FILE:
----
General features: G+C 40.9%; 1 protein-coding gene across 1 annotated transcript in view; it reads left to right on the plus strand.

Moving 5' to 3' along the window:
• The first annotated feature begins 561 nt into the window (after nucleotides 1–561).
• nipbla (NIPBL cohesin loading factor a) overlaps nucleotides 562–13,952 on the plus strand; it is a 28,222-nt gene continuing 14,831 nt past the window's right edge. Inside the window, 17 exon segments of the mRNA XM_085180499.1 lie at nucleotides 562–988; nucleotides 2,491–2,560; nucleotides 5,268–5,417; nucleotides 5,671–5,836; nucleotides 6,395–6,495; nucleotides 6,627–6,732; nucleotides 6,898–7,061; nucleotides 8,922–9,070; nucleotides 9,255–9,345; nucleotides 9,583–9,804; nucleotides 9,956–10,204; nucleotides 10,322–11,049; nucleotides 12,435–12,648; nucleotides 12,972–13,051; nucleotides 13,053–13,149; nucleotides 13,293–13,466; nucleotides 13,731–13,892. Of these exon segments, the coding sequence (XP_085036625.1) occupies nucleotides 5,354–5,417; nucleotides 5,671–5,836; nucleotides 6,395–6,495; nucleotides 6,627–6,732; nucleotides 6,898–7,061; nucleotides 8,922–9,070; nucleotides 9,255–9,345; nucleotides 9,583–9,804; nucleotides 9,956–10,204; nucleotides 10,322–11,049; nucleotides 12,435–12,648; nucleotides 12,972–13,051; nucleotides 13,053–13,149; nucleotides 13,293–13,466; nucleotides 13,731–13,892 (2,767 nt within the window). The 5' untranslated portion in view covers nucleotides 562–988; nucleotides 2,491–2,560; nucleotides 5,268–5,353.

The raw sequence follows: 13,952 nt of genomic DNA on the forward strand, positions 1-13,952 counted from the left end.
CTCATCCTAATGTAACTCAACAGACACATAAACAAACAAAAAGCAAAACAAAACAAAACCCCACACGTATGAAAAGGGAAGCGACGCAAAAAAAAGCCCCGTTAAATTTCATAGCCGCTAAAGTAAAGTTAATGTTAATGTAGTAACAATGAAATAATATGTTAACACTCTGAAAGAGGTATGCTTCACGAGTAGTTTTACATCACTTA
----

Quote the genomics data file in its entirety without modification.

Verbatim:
General features: G+C 40.9%; 1 protein-coding gene across 1 annotated transcript in view; it reads left to right on the plus strand.

Moving 5' to 3' along the window:
• The first annotated feature begins 561 nt into the window (after nucleotides 1–561).
• nipbla (NIPBL cohesin loading factor a) overlaps nucleotides 562–13,952 on the plus strand; it is a 28,222-nt gene continuing 14,831 nt past the window's right edge. Inside the window, 17 exon segments of the mRNA XM_085180499.1 lie at nucleotides 562–988; nucleotides 2,491–2,560; nucleotides 5,268–5,417; nucleotides 5,671–5,836; nucleotides 6,395–6,495; nucleotides 6,627–6,732; nucleotides 6,898–7,061; nucleotides 8,922–9,070; nucleotides 9,255–9,345; nucleotides 9,583–9,804; nucleotides 9,956–10,204; nucleotides 10,322–11,049; nucleotides 12,435–12,648; nucleotides 12,972–13,051; nucleotides 13,053–13,149; nucleotides 13,293–13,466; nucleotides 13,731–13,892. Of these exon segments, the coding sequence (XP_085036625.1) occupies nucleotides 5,354–5,417; nucleotides 5,671–5,836; nucleotides 6,395–6,495; nucleotides 6,627–6,732; nucleotides 6,898–7,061; nucleotides 8,922–9,070; nucleotides 9,255–9,345; nucleotides 9,583–9,804; nucleotides 9,956–10,204; nucleotides 10,322–11,049; nucleotides 12,435–12,648; nucleotides 12,972–13,051; nucleotides 13,053–13,149; nucleotides 13,293–13,466; nucleotides 13,731–13,892 (2,767 nt within the window). The 5' untranslated portion in view covers nucleotides 562–988; nucleotides 2,491–2,560; nucleotides 5,268–5,353.

The raw sequence follows: 13,952 nt of genomic DNA on the forward strand, positions 1-13,952 counted from the left end.
CTCATCCTAATGTAACTCAACAGACACATAAACAAACAAAAAGCAAAACAAAACAAAACCCCACACGTATGAAAAGGGAAGCGACGCAAAAAAAAGCCCCGTTAAATTTCATAGCCGCTAAAGTAAAGTTAATGTTAATGTAGTAACAATGAAATAATATGTTAACACTCTGAAAGAGGTATGCTTCACGAGTAGTTTTACATCACTTA